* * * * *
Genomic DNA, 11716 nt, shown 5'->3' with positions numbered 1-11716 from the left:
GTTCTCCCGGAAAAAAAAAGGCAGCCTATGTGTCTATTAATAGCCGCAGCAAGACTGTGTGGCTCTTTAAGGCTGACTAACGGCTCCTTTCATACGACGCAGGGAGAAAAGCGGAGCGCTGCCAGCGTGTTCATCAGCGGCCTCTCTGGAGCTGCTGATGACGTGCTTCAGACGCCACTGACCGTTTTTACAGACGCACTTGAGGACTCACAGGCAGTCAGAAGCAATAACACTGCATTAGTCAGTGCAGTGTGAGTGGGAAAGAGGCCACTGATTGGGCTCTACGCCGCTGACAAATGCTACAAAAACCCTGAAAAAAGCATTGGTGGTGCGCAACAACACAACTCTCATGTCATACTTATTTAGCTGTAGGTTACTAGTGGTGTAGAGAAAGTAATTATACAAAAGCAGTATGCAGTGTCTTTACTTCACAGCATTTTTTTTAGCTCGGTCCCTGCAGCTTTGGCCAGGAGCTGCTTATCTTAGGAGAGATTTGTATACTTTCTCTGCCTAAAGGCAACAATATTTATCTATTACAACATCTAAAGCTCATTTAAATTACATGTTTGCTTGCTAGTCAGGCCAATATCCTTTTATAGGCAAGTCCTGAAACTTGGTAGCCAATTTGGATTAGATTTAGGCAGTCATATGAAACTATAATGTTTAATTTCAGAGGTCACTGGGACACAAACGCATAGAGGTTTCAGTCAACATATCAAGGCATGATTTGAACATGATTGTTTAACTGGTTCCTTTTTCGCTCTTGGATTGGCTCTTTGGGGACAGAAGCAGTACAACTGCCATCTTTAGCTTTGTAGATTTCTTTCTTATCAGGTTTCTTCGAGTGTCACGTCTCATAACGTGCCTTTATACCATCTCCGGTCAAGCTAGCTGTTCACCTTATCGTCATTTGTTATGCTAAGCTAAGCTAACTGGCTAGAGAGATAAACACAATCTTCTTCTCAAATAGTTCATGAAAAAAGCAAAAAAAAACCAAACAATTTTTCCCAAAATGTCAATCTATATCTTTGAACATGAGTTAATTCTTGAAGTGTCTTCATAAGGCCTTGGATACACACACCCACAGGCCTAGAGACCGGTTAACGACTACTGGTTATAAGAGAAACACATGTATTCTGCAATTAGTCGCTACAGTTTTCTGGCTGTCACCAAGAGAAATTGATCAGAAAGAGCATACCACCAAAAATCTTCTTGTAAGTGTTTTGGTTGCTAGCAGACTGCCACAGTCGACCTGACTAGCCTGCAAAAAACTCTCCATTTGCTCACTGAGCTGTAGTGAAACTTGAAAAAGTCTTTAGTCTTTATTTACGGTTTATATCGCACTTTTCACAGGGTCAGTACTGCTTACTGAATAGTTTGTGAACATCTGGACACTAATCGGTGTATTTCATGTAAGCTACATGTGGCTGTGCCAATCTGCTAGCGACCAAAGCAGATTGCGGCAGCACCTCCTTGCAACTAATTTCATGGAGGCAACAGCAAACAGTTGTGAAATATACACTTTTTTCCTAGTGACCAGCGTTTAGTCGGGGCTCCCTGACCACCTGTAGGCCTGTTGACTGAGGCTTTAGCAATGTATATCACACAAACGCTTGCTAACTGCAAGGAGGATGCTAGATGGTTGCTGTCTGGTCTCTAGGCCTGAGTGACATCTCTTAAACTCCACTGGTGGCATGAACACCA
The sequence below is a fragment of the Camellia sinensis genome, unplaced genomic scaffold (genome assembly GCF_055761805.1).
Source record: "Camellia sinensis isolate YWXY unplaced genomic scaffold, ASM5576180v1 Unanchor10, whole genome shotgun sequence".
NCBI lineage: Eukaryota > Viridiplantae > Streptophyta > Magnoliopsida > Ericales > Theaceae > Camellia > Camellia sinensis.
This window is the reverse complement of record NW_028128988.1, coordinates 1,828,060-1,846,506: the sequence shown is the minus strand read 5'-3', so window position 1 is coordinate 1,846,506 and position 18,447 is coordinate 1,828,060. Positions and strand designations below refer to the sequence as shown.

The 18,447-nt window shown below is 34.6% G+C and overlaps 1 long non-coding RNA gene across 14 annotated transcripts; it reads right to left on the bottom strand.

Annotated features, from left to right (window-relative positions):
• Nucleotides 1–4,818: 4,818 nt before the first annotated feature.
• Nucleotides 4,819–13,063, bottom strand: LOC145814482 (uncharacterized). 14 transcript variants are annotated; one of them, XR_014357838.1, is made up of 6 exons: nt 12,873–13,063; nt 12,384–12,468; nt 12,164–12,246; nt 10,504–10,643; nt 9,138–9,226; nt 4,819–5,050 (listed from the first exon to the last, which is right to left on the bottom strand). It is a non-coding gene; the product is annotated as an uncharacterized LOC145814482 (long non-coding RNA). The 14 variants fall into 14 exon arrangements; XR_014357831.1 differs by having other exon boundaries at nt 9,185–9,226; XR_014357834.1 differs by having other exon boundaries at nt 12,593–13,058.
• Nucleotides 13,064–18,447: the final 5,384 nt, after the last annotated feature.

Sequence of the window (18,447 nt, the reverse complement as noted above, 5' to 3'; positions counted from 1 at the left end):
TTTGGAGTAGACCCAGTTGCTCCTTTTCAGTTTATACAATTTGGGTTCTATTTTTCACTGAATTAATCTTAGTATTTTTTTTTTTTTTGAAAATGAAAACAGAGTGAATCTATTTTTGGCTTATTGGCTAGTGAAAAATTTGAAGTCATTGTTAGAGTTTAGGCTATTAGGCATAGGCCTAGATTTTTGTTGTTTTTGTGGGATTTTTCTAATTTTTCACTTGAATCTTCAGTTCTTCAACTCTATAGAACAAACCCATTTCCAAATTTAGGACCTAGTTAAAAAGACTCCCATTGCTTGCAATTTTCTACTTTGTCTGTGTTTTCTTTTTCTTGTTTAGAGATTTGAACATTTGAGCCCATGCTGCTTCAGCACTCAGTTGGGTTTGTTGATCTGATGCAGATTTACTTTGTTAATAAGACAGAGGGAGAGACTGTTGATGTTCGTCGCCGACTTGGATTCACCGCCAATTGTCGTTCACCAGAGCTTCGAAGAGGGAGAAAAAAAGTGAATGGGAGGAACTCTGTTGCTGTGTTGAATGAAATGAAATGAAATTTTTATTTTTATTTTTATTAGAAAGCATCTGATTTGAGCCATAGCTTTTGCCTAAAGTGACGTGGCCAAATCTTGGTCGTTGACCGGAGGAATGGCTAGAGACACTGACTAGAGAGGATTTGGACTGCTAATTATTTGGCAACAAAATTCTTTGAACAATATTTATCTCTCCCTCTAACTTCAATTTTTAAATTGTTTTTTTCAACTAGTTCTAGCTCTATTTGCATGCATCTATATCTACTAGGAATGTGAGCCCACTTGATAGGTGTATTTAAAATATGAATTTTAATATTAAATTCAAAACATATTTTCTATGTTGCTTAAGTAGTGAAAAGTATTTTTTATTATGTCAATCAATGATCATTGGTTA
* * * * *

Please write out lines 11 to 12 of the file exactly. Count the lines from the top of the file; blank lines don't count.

• Nucleotides 13,064–18,447: the final 5,384 nt, after the last annotated feature.

Sequence of the window (18,447 nt, the reverse complement as noted above, 5' to 3'; positions counted from 1 at the left end):